LIGHTFAIR 2019: How Smart Fans are Circulating to Commercial Buildings

May 23, 2019

As we discuss ways in which smart home technology encroaches on the commercial market, smart fans should be included. At LIGHTFAIR International 2019, we highlight one smart fan product and how the technology as a whole can benefit commercial buildings.

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At LIGHTFAIR International (LFI) 2019 in Philadelphia, a technology that caught our attention was the smart fan.

A smart fan is a ceiling fan that, through sensors, can measure the temperature in the room and adjust fan speed, while being remotely controlled, for greater energy efficiency.

(Photo: Smart fan from Modern Fans. Credit: Sarah Kloepple)

This year’s LFI conference highlighted plenty of ways a building can control its own climate, particularly through lighting controls. HVAC units, luminaires and thermostats aren’t the only types of equipment that can monitor a building’s climate. Smart fans can, too.

[From LIGHTFAIR: Light Fixtures Improve Acoustics in Open Work Spaces]

Smart Fans in the Commercial Sector

As we discuss ways in which smart home technology moves into the commercial market, smart fans should be included. They’re already sought after in the residential market, as many can be connected to a home’s smart thermostat, but they serve a purpose in the commercial realm, too.

For example, “in Texas, there’s a lot of apartment buildings or facilities where they’ll run fans down the middle of a hallway, but they don’t want [occupants] to control them. Traditionally, there was no way to do that. So the FM would have to run down the hallway, pulling all the chains,” says Jesse Couillou, national smart fan trainer for Modern Forms.

[Also from LIGHTFAIR: Control Lighting From Your Phone]

But smart fan technology—particularly Modern Forms’ grouping technology—“makes it a lot easier to control multiple fans simultaneously,” he adds.

A 2016 study from the National Renewable Energy Laboratory found that the ideal office design for traditional ceiling fans should include:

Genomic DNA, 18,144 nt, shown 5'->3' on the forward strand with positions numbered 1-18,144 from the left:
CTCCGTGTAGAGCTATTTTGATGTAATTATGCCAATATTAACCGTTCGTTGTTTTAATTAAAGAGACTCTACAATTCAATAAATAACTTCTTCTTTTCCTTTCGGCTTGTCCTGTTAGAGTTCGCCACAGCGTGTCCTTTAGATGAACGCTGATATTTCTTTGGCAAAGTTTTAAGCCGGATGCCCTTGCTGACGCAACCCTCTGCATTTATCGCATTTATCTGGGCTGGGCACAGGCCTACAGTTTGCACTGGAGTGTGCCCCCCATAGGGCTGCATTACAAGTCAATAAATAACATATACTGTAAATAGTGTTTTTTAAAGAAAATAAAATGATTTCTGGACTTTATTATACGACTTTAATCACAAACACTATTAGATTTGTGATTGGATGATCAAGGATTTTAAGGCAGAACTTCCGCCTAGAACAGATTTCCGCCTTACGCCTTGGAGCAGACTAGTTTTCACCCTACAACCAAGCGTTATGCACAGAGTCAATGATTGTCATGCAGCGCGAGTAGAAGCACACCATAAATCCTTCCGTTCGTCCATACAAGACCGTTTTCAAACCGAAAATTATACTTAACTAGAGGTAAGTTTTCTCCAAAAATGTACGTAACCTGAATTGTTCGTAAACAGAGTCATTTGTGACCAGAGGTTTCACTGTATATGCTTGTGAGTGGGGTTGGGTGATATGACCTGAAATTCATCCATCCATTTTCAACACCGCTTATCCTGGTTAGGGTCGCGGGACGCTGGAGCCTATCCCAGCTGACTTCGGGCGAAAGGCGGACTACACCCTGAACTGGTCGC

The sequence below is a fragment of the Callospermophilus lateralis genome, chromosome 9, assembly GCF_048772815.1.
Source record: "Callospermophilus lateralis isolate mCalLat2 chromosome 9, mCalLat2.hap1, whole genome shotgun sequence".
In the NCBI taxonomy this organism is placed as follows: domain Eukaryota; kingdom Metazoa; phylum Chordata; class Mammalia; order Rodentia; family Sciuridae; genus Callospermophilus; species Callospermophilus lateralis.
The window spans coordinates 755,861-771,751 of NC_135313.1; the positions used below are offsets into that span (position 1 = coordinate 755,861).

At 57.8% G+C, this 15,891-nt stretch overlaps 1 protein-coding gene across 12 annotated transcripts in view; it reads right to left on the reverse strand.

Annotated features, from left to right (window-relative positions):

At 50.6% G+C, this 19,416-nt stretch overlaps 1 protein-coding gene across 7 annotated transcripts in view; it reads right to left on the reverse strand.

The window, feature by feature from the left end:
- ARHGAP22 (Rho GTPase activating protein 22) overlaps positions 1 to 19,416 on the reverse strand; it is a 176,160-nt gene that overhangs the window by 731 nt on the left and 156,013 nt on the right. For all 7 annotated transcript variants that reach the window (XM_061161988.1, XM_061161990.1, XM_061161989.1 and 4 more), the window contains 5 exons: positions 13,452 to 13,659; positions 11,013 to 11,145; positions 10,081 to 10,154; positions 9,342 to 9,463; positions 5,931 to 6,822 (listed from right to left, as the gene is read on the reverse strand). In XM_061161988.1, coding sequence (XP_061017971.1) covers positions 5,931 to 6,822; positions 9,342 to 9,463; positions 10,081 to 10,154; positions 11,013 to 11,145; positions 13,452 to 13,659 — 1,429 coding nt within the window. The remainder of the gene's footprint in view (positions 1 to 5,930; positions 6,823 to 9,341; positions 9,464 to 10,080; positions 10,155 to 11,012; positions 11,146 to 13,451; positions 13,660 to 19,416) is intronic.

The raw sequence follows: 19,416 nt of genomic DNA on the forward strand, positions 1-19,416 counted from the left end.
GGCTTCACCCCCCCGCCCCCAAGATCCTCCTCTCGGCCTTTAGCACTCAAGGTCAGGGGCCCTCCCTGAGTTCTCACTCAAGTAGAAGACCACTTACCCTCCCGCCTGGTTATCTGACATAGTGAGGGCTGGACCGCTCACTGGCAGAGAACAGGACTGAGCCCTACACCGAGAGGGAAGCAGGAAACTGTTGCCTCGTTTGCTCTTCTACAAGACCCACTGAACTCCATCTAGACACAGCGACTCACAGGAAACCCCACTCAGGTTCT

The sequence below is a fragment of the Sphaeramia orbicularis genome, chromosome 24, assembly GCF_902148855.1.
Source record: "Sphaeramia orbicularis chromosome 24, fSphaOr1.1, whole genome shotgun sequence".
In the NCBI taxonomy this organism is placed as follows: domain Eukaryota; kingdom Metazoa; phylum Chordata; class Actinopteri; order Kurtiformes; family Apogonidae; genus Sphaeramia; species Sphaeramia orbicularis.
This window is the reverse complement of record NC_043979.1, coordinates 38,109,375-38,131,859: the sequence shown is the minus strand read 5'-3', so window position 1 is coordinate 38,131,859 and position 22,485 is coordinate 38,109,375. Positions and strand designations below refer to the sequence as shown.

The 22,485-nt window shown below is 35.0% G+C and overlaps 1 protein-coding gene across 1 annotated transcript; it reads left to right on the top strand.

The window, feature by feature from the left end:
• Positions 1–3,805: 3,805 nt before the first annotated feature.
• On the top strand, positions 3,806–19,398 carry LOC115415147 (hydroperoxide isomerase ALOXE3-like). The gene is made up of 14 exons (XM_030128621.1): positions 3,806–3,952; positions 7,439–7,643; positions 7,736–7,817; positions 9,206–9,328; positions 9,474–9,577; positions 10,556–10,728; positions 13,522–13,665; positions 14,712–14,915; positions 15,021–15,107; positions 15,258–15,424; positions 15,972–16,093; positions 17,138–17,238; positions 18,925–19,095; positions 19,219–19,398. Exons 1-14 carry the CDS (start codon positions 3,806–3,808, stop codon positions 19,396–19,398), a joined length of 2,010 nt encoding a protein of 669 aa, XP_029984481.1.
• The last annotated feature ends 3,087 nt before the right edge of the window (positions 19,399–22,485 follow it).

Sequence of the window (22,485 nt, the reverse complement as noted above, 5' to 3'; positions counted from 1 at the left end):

• Open-office floor plans with ceilings at least 9 feet high
  • Interior or desk partitions less than 54 inches tall
  • At least 2,000 cooling degree days and full daytime business hours
  • No existing features—like lighting fixtures or HVAC ducts—that might interfere with the fan blades
  • Current cooling set point lower than 75 degrees, and no regulatory or technical prohibitions against raising it

Smart Fan vs. Traditional Ceiling Fan

The goal is energy efficiency, and that’s what smart fans aim to bring to the table over a traditional ceiling fan. They can turn off automatically when a space reaches a preset temperature or is unoccupied.

BUILDINGS Express Listen

Lighting’s Ability to Disinfect a Space


At LIGHTFAIR International 2019 in Philadelphia, PA, Sarah Kloepple spoke with David Korow, senior lighting specialist with Current by GE about the evolution of the technology behind lighting’s ability to disinfect spaces.

He also touches on the installation process and what facilities managers need to know. Listen here >>

Couillou says Modern Forms’ line of smart fans offers six levels of fan speed, as well as luminaires with different color temperatures, which the user can control through an app. “Traditionally, you buy a fan, and you get whatever color temperature or whatever [lumen] output it is.”

At the Modern Forms booth, we also noticed that their smart fans are extremely quiet—practically silent. That’s because they use a DC motor over the traditional AC motor. Couillou says that also means the fan is a quarter of the weight of an AC motor-operated ceiling fan, making it easier to install.

Looking Ahead

As the smart fan moves into the commercial market, it could be the solution your building or facility needs for greater energy efficiency. The upfront cost is higher than a traditional ceiling fan, but more affordable options continue to become available.

More LIGHTFAIR 2019 coverage:

About the Author

Sarah Kloepple | Associate Editor

Sarah joined the BUILDINGS team as an associate editor in August 2018. She is a graduate of the Missouri School of Journalism, where her focus was magazine writing. She's written and edited for numerous publications in her hometown of St. Louis.

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